Although I am still embarrassed by the blog and wish the commenters knew the real me instead of the one projected in the post, I am thankful for this experience. I now realize that I probably will never grow the “thicker skin” I need for the blogging/writing world, but I can change some of my own personal behaviors to deal with the negativity. I know I am not the only writer to experience the roller coaster ride associated with reader comments.

I plan to sit down with my girls and discuss how the entire event played out from beginning to end. I will show them the comments and then let them read this post. We will have a frank discussion about the impact their words have on other people, as well as how we should handle it when unsavory comments appear about ourselves.

And here’s just a gentle reminder: Whitney, and the rest of the people who write online, are real people who most likely will read what you say about them. The Internet isn’t as big as you think.

A good rule of thumb may be if you wouldn’t want it said about your kid, maybe you shouldn’t write it about someone else.

Even if you think she deserves it for being a Pinterest-loving, bento box-making, volunteering narcissist.

The Day I Let My Daughter Quit

The big blue eyes of my daughter filled with tears when I walked into her room to kiss her goodnight. She quickly looked down at her teal comforter to avoid my worried face.

“What’s wrong, sweetheart?” rolled quickly off my tongue, but I already knew the answer.

Her little fourth grade fingers held the page of a book, and she looked exhausted.

I sighed as I found a spot on the side of her bed that was not already occupied by a stuffed animal. I placed my hand on her leg and watched her fight off the tears, her pursed lips like a dam holding back the mighty Mississippi.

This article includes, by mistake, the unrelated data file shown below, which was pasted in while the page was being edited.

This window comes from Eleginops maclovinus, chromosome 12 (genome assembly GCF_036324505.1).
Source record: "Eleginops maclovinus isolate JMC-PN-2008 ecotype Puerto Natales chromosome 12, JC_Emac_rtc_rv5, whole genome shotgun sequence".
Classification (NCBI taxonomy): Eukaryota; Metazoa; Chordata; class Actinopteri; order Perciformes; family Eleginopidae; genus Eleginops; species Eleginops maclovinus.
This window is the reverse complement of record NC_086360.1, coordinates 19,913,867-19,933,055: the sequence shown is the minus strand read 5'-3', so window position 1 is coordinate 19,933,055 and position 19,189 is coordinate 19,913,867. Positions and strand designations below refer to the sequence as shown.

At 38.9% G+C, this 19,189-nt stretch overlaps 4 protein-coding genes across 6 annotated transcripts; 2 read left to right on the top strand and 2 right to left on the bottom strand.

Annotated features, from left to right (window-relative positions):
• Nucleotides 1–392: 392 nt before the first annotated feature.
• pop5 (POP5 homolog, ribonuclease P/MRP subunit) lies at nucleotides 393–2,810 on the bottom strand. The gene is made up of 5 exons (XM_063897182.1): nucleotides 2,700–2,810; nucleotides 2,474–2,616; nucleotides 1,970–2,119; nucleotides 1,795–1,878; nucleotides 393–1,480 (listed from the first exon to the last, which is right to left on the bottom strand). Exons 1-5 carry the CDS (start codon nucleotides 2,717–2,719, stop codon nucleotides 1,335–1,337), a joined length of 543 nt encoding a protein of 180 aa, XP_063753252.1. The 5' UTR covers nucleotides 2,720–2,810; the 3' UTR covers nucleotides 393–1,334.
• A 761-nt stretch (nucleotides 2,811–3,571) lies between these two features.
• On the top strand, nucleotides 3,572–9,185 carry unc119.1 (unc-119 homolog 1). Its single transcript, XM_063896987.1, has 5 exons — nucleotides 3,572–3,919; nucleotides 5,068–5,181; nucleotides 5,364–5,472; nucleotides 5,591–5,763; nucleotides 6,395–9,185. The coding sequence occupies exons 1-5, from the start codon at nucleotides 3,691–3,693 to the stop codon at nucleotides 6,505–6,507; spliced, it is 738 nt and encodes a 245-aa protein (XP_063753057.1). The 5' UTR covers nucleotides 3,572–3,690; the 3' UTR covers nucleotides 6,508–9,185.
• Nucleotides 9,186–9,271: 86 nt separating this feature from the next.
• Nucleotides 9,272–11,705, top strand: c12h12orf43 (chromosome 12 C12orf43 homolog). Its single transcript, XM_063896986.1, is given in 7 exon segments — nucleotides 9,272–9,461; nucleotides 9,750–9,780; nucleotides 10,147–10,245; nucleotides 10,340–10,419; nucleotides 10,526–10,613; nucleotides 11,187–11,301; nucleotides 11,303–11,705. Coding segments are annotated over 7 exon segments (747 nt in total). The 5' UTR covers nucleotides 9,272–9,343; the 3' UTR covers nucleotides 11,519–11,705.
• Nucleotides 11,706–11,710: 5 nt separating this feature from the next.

She was trying to finish The Penderwicks, a classic novel she started reading a few weeks back. She and her two older sisters were participating in a school program that required reading 25-plus books in about six months and then compete in a trivia-like contest against other schools on their factual knowledge about the material. The local children’s librarian selected the list, which was a mix of literary classics, non-fiction material, and contemporary novels. I happened to be one of the “coaches” for the program.

My daughter eagerly devoured books over the summer, but when reading something she didn’t enjoy, it took weeks for her to complete it. Once her Fall activities started up, it became even more difficult to get her to finish and do the required work to be a member of the “team.” It was starting to become a fight we had every day.

A few days before, she broke down in hysterics over something ridiculous, like asking her to take a shower after soccer practice. Thirty minutes later when I told her it was time to head upstairs to bed so she could read, she out-and-out lost it.

I did not recognize this girl sitting in front of me. This girl is moody, combative and harsh, not the happy-go-lucky kid that usually is a joy to parent.

Originally, I chalked it up to a pre-pubescent outbreak, but the pattern of behavior didn’t seem to match up to raging hormones. Her outbursts were linked to one thing that I did not want to admit.

A few days before her epic meltdown, in a moment of haste when reminding her that she needed to finish a book to stay on track with the program, I yelled: “Listen, if you’re not going to finish the books, you can’t participate. I’m not going to fight with you, so maybe you should just quit.”

My daughter shouted back through waves of tears: “I don’t want to quit, I just don’t want to read right now!”

It was not my finest parenting moment, and I wanted to take my words back as soon as they shot out of my mouth. In our house, you finished what you started. It was a rule. I mean, every parenting article you read nowadays talks about how we are raising a generation who does not understand responsibility, is coddled by parents and cannot handle rejection. How could I let my daughter quit something she loved to do?

I made a deal with myself. She didn’t have to do it next year, but she had to finish what she started.  I did not want to raise a quitter.